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Hi.

we have had a water leak under the floor, do not no the course but we contacted our insurer because we have a solid wood floor and it's started to lift.

The assessor came out to assess the damage. we have now received a mandate to give to the supplier of our new flooring who we have to choose from a home comforts magazine. however the cost of the mandate won't cover the cost of our new floor. The insurance have made no mention of the leak or repairing it, we assume it's under the floor some where. what can we do?

 

even if the mandate did cover the flooring, the damage would happen again unless the leak is found and repaired.

 

also are we obliged to use a supplier from this magazine. we want the same wood flooring not a cheaper version and we were quite happy with the work done by the local contractor who we originally got to lay the floor but they are not part of the assessors network.

 

another thing. I have been told that i have to pay the excess of £300 to the contractor who will be supplying the new floor. I am disabled so don't have a spare £300 at this time of year.

 

thanks


:x if i have been off any help to you please click my scales

 

cases won

28th July Single Claim for bank charges against LTSB, £6,800 WON with CI to date of Judgement

 

18th July Joint Claime against LTSB £7,800 WON with CI to date of Judgement.

 

 

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Hi,

 

Sorry to hear about your loss.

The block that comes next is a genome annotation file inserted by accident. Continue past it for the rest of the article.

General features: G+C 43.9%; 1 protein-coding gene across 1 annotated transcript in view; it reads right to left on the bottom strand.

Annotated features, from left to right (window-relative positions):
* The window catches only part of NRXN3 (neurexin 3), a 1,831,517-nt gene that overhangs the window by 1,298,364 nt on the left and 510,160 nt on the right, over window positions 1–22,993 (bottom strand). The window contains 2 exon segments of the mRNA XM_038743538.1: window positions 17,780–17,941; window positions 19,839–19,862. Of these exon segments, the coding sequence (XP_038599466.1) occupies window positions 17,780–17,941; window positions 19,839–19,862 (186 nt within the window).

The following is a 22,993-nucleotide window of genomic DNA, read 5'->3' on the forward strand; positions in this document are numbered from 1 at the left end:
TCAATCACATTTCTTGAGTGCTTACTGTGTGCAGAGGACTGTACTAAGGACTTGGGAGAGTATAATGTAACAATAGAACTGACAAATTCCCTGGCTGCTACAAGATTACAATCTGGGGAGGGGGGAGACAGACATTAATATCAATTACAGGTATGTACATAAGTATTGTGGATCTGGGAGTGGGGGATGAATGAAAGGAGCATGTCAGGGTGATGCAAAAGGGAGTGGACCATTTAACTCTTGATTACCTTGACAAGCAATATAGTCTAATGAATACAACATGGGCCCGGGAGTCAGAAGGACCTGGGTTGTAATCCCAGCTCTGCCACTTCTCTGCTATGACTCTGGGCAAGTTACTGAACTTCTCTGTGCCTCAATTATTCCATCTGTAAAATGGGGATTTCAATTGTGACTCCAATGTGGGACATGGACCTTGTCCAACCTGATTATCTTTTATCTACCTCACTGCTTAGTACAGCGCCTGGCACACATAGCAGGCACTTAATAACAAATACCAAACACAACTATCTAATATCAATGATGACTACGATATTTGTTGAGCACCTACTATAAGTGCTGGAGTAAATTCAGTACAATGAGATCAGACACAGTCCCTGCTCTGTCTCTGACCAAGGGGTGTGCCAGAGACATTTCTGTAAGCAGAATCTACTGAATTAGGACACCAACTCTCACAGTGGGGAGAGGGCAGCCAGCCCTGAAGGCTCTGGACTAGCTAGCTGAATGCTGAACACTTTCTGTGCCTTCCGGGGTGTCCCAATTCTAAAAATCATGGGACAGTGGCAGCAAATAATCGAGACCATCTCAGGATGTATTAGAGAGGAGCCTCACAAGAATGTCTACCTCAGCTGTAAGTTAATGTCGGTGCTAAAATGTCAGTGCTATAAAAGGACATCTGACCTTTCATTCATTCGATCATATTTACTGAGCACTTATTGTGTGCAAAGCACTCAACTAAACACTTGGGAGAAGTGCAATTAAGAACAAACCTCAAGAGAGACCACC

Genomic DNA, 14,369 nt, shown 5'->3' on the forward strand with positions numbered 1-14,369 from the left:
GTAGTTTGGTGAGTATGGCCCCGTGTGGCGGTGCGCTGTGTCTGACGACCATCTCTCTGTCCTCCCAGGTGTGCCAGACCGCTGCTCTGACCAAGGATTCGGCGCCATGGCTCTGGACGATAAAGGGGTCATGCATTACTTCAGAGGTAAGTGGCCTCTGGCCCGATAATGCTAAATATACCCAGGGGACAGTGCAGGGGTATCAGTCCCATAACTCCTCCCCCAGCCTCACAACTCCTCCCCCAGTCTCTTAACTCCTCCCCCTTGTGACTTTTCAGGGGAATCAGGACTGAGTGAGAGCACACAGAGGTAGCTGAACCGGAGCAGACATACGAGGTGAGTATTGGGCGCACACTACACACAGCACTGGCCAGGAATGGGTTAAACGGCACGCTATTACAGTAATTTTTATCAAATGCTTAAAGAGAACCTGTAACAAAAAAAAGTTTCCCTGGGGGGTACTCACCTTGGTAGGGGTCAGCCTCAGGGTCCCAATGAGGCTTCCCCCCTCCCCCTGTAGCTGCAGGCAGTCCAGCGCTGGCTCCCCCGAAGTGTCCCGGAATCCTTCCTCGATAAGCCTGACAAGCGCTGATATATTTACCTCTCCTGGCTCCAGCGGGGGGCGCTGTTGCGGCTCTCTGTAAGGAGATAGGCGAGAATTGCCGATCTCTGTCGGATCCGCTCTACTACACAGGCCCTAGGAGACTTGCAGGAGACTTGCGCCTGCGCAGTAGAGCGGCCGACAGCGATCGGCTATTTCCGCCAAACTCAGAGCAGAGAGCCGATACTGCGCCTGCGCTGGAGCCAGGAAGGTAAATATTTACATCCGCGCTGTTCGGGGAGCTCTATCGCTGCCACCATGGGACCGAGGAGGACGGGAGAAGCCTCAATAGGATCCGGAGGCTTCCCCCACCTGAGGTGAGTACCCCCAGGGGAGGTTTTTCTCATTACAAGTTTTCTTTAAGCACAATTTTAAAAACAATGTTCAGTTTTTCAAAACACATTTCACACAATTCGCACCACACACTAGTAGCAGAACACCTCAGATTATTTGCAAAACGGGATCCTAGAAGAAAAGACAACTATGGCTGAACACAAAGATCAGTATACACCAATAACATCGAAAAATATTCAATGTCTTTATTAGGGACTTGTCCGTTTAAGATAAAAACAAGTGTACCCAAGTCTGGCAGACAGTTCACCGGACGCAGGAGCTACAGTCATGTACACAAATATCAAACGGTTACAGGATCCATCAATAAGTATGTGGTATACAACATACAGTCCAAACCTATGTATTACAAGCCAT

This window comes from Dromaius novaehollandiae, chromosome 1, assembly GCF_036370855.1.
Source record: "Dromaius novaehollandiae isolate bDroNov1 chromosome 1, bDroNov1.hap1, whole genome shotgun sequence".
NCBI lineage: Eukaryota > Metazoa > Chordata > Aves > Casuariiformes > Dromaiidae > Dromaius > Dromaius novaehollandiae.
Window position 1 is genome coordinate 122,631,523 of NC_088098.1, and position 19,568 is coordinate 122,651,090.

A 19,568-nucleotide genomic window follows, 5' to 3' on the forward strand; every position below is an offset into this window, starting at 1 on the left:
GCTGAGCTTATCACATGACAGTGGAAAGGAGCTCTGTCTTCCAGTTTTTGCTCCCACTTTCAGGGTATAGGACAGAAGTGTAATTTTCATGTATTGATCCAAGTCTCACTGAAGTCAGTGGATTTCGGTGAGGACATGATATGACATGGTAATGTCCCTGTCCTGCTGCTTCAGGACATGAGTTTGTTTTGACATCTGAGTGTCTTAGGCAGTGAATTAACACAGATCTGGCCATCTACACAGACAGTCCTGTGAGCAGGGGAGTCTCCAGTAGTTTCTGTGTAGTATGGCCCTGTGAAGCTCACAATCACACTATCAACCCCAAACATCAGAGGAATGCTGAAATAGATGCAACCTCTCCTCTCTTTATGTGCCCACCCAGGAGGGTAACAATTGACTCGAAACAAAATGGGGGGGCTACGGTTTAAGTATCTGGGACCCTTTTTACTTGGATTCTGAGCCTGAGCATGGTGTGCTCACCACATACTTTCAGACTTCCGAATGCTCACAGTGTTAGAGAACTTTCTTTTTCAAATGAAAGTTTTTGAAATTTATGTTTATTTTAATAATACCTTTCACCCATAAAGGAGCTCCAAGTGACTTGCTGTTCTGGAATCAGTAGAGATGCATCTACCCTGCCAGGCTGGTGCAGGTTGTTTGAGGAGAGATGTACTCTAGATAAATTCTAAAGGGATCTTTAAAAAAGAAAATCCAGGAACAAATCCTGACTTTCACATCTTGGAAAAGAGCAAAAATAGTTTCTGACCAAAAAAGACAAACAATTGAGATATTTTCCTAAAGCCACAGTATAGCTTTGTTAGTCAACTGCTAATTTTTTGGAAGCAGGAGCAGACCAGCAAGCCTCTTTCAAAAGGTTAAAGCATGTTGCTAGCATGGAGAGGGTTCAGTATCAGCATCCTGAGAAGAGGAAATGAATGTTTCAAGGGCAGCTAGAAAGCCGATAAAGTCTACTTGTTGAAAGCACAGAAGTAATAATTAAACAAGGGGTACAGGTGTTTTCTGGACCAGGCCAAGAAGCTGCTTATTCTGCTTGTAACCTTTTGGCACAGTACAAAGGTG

Can you answer the following -

Is your new flooring an exact match to what you had before? If not, is it better quality than what you had before?

 

The insurance company is only going to indemnify you. If you want better, then the difference in pricing is yours to make up.

 

But let's assume you tried to pick out something comparable to your old flooring. In that case, phone your claims handler and ask them to speak to the vendor, or better yet, try to convince the vendor to phone the insurance company for you to negotiate an agreed price. Tell the vendor that you would prefer to deal with them, but that you have been shopping around for other quotes.

 

If you have the time, and/or feel like the vendor is messing you about, go get some free quotes from another couple of companies. Send the quotes in to show that the flooring quote from their preferred vendor is fair. The claims handler needs this kind of evidence to increase their reserve for your claim.

 

Hope this helps!

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Hi michele.

thank you for replying.

 

we have not chosen the new flooring yet for the simple reason that the amount the insurance is offering to pay won't cover it. the floor we have down cost us near to £5000 insurance are offering £2,500. what we want is the very same flooring we already have and can still be bought. we thought the insurance would arrange for a contractor to come out and do the work so that we would not be involved however they say it does not work like that. they give us a list of suppliers in our area and we decide what we want.

 

we called one of these suppliers today and spoke to them giving them the rooms measurements. they said we have no chance of getting the same quality solid wood block flooring for the price the insurance have quoted. the said the labour alone would take 3 days to fit it plus because it has been glued down using a substance called michelin? a sort of tar stuff it's quite a big job. also the parts of the concrete floor will have to be re-leveled. also the flooring was put in before the kitchen cabinets so they too will have to be taken out. the same thing with the skirting boards as the flooring is flush with the walls under the skirting, all this could involve redecorating and i am unsure how they can move the kitchen cupboards with worktops etc as the tops have been glued into place against the tiles on the wall. It really is a big job yet i don't think the assessor has taken all this in to account. also we still have the leak under the floor. the flooring needs ripping up so we can determine what is causing it and repair it so that it does not course more damage. who's responsibility is that.